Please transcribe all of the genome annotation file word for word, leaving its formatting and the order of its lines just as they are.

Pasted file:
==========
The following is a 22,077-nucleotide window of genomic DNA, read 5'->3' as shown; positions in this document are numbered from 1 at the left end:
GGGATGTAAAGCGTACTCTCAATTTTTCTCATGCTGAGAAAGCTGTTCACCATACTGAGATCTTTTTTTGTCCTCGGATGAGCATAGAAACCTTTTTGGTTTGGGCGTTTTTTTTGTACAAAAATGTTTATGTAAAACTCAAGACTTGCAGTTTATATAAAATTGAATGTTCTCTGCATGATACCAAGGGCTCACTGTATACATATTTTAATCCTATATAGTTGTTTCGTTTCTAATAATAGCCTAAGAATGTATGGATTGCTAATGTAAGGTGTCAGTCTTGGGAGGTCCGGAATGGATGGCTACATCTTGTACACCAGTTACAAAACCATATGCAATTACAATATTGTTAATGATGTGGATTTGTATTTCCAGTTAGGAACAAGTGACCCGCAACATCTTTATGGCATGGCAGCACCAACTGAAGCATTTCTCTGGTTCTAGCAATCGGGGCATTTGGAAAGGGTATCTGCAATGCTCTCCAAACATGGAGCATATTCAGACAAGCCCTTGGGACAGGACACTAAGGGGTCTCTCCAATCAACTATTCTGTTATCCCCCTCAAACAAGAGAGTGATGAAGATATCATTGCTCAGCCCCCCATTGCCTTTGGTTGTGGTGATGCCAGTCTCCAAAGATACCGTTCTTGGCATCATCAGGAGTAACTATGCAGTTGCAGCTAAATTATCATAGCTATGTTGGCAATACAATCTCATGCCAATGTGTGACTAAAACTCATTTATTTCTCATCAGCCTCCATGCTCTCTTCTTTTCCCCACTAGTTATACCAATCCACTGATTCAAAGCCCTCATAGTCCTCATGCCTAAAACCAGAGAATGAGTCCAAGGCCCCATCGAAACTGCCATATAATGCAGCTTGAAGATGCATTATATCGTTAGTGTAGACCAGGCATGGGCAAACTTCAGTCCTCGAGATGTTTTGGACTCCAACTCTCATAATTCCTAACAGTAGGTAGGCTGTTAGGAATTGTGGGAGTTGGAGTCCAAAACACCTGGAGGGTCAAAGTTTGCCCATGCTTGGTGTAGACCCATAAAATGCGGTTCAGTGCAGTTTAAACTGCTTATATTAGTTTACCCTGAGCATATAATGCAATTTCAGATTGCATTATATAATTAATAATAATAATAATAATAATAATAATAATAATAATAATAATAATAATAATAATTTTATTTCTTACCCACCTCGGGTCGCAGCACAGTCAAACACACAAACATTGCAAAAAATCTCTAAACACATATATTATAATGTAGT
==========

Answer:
The following is a 22,077-nucleotide window of genomic DNA, read 5'->3' as shown; positions in this document are numbered from 1 at the left end:
GGGATGTAAAGCGTACTCTCAATTTTTCTCATGCTGAGAAAGCTGTTCACCATACTGAGATCTTTTTTTGTCCTCGGATGAGCATAGAAACCTTTTTGGTTTGGGCGTTTTTTTTGTACAAAAATGTTTATGTAAAACTCAAGACTTGCAGTTTATATAAAATTGAATGTTCTCTGCATGATACCAAGGGCTCACTGTATACATATTTTAATCCTATATAGTTGTTTCGTTTCTAATAATAGCCTAAGAATGTATGGATTGCTAATGTAAGGTGTCAGTCTTGGGAGGTCCGGAATGGATGGCTACATCTTGTACACCAGTTACAAAACCATATGCAATTACAATATTGTTAATGATGTGGATTTGTATTTCCAGTTAGGAACAAGTGACCCGCAACATCTTTATGGCATGGCAGCACCAACTGAAGCATTTCTCTGGTTCTAGCAATCGGGGCATTTGGAAAGGGTATCTGCAATGCTCTCCAAACATGGAGCATATTCAGACAAGCCCTTGGGACAGGACACTAAGGGGTCTCTCCAATCAACTATTCTGTTATCCCCCTCAAACAAGAGAGTGATGAAGATATCATTGCTCAGCCCCCCATTGCCTTTGGTTGTGGTGATGCCAGTCTCCAAAGATACCGTTCTTGGCATCATCAGGAGTAACTATGCAGTTGCAGCTAAATTATCATAGCTATGTTGGCAATACAATCTCATGCCAATGTGTGACTAAAACTCATTTATTTCTCATCAGCCTCCATGCTCTCTTCTTTTCCCCACTAGTTATACCAATCCACTGATTCAAAGCCCTCATAGTCCTCATGCCTAAAACCAGAGAATGAGTCCAAGGCCCCATCGAAACTGCCATATAATGCAGCTTGAAGATGCATTATATCGTTAGTGTAGACCAGGCATGGGCAAACTTCAGTCCTCGAGATGTTTTGGACTCCAACTCTCATAATTCCTAACAGTAGGTAGGCTGTTAGGAATTGTGGGAGTTGGAGTCCAAAACACCTGGAGGGTCAAAGTTTGCCCATGCTTGGTGTAGACCCATAAAATGCGGTTCAGTGCAGTTTAAACTGCTTATATTAGTTTACCCTGAGCATATAATGCAATTTCAGATTGCATTATATAATTAATAATAATAATAATAATAATAATAATAATAATAATAATAATAATAATAATAATTTTATTTCTTACCCACCTCGGGTCGCAGCACAGTCAAACACACAAACATTGCAAAAAATCTCTAAACACATATATTATAATGTAGT